Note: It’s possible for hypertension to develop as a secondary issue due to other health crises such as kidney disease, thyroid problems, sleep apnea, and more. Be sure to speak with your doctor about your chronic conditions and mention any questions or concerns you may have about where these chronic conditions may lead.
High blood pressure is known to induce other health issues or complications. Over time, especially if it’s not being controlled by medication and lifestyle changes, hypertension is known to damage many vital organs such as the heart, kidneys, brain, and eyes. Some health complications prompted by high blood pressure include but are not limited to:
Various Heart Diseases
Dementia and Memory Loss
Ways to Prevent High Blood Pressure
One of the main ways to avoid developing high blood pressure is by maintaining a healthy lifestyle. However, it’s important to note that health looks different to each individual, and therefore, it’s important to speak with a provider about a healthcare plan that’s right for you.
Maintain a Healthy Lifestyle
A healthy lifestyle may vary from patient to patient, however, some baseline standards to include in one’s plan may include:
Drinking in moderation i.e. two or less drinks a day for a man and one drink or less a day for women.
- Practicing a proper diet and exercise regiment.
It’s recommended to get at least 150 minutes of aerobic exercise per week or 75 minutes of vigorous exercise per week. Meanwhile, a general recommended diet should include a variety of fruits and vegetables, whole grains, fat-free dairy products, and lean proteins such as poultry, fish, beans, eggs, and nuts. When considering one’s diet, it’s also important to think about portion control and avoiding items that are high in saturated and trans fats, sodium, and added sugars. Many patients that are aiming to prevent high blood pressure, incorporate the DASH diet into their daily routine. DASH stands for “Dietary Approaches to Stop Hypertension” and it provides recommendations for how much sodium one should consume in a day along with food portions for each food group. To learn more about the DASH diet, visit this source. If confused about where to start with a diet and exercise plan, be sure to speak with your physician to determine what would work best for you. Before starting a new exercise program, you should talk to your doctor to make sure it is safe for you to do so.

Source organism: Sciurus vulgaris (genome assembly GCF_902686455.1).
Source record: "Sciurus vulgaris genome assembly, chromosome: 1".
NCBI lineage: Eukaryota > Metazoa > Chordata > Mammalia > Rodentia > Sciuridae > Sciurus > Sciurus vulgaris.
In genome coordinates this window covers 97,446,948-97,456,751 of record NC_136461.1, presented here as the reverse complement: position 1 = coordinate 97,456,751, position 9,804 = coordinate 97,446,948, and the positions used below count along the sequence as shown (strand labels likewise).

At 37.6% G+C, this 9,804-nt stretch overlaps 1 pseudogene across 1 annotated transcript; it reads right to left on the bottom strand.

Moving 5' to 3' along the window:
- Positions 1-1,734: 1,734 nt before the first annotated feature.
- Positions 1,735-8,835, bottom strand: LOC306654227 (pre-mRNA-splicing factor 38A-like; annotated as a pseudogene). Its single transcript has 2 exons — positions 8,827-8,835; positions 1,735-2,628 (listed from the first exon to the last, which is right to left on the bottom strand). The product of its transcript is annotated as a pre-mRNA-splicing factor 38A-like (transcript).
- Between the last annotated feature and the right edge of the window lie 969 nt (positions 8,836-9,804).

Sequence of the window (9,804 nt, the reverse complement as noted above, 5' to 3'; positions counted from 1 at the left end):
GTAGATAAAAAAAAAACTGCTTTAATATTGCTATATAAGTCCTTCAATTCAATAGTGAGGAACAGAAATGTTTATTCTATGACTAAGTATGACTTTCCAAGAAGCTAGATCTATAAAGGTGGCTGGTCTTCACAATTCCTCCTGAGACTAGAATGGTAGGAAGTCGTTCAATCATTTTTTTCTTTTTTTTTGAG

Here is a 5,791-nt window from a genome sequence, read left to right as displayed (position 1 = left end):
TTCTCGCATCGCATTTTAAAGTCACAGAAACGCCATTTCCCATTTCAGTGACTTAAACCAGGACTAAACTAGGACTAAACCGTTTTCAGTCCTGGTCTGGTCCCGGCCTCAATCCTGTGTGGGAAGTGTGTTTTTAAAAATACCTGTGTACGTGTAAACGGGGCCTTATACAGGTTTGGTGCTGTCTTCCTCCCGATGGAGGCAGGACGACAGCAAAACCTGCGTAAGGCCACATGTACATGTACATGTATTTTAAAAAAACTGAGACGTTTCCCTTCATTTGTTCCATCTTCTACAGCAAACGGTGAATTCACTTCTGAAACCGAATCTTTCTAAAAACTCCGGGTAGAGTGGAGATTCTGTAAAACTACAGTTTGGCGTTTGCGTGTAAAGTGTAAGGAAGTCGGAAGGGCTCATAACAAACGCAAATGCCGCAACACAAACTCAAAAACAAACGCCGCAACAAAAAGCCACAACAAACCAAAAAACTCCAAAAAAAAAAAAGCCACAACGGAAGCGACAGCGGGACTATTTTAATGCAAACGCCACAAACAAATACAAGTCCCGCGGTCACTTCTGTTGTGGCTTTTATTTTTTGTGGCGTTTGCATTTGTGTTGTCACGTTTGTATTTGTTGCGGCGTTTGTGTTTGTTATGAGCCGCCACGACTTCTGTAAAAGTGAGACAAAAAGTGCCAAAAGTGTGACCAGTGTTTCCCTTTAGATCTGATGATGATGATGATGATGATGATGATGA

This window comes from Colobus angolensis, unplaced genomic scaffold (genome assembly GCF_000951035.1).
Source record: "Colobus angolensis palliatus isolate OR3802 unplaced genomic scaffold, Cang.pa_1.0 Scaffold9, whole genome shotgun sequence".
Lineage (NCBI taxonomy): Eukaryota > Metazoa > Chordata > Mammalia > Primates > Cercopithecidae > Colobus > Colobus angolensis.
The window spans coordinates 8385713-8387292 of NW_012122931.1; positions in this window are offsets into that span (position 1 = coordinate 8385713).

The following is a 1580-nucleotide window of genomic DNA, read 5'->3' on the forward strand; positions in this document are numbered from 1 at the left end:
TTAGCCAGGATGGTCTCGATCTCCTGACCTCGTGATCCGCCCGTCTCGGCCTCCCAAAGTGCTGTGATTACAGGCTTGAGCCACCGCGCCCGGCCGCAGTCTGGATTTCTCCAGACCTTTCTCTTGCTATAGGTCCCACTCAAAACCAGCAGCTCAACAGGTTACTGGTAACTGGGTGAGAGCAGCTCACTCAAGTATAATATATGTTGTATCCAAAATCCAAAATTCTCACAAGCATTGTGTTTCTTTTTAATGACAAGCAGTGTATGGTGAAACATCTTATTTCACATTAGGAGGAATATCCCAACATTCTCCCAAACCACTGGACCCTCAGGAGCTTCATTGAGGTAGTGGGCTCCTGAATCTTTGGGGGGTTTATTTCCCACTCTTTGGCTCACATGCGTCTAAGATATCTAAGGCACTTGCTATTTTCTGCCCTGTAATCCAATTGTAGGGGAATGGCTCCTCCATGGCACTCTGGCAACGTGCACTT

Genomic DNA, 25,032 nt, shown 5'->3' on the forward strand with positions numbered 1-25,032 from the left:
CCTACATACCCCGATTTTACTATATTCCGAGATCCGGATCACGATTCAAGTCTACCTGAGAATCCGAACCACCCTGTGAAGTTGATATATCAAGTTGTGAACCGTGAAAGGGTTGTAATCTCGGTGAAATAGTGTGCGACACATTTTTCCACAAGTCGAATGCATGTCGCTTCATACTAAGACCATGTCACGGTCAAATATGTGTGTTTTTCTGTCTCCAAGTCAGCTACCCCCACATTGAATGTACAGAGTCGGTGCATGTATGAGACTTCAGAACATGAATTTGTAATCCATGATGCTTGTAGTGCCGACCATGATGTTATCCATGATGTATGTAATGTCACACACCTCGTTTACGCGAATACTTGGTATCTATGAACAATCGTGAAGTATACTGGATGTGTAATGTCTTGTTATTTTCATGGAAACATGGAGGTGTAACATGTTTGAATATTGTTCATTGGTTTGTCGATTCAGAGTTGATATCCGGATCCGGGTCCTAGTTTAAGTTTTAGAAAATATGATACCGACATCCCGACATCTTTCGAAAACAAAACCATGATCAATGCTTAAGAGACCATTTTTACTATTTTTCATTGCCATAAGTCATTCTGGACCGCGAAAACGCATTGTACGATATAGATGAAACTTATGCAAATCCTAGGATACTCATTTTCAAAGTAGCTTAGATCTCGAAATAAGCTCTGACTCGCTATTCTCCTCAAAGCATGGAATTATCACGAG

Annual Visits to Doctor
The best way to catch rising blood pressure levels is by keeping up with annual health check-ups. Establishing a rapport with a physician and receiving recommended vaccinations and screenings boosts a patient’s awareness of the factors affecting their health and wellness. Not to mention, a patient’s blood pressure is measured each time they see a physician and therefore, any changes regarding prehypertension or hypertension will be noted.
Where and How to Measure Blood Pressure
Blood pressure can be measured in a variety of places and settings. However, blood pressure can be tricky to measure as it’s sensitive to daily functions such as eating, exercise, and emotions. Because of this, it’s important to understand where blood pressure can be taken and how to measure it properly.
Each time a patient has a health check-up, their blood pressure is measured with a blood pressure cuff. However, it’s possible for numbers to be skewed slightly due to what is known as “white coat blood pressure”. Whitecoat blood pressure is when a patient’s heart rate is raised due to rushing to the office or stress. Therefore, it’s important to eat a healthy meal before going to your appointment and don’t smoke, stress, or drink caffeine, so your blood pressure numbers can be the most accurate.
Another common place where patients can measure their blood pressure is at a machine in local pharmacies. The machines also use an automated cuff to measure blood pressure and provide prompts to guide the user throughout the process. Similar to going to the doctor’s office, it’s important to eat a healthy meal prior, don’t smoke, and calm one’s nerves before going in order to have the most accurate numbers.
Note: To find a pharmacy near you to get your blood pressure taken, visit this source.
It’s also possible for patients to measure their own blood pressure with a cuff or machine in their own homes. For most patients, having a machine or cuff at home is not necessary unless they have blood pressure issues. Be sure to speak to a doctor about whether or not this would be a beneficial step for you to take and to learn more tips about taking your own blood pressure, visit this source.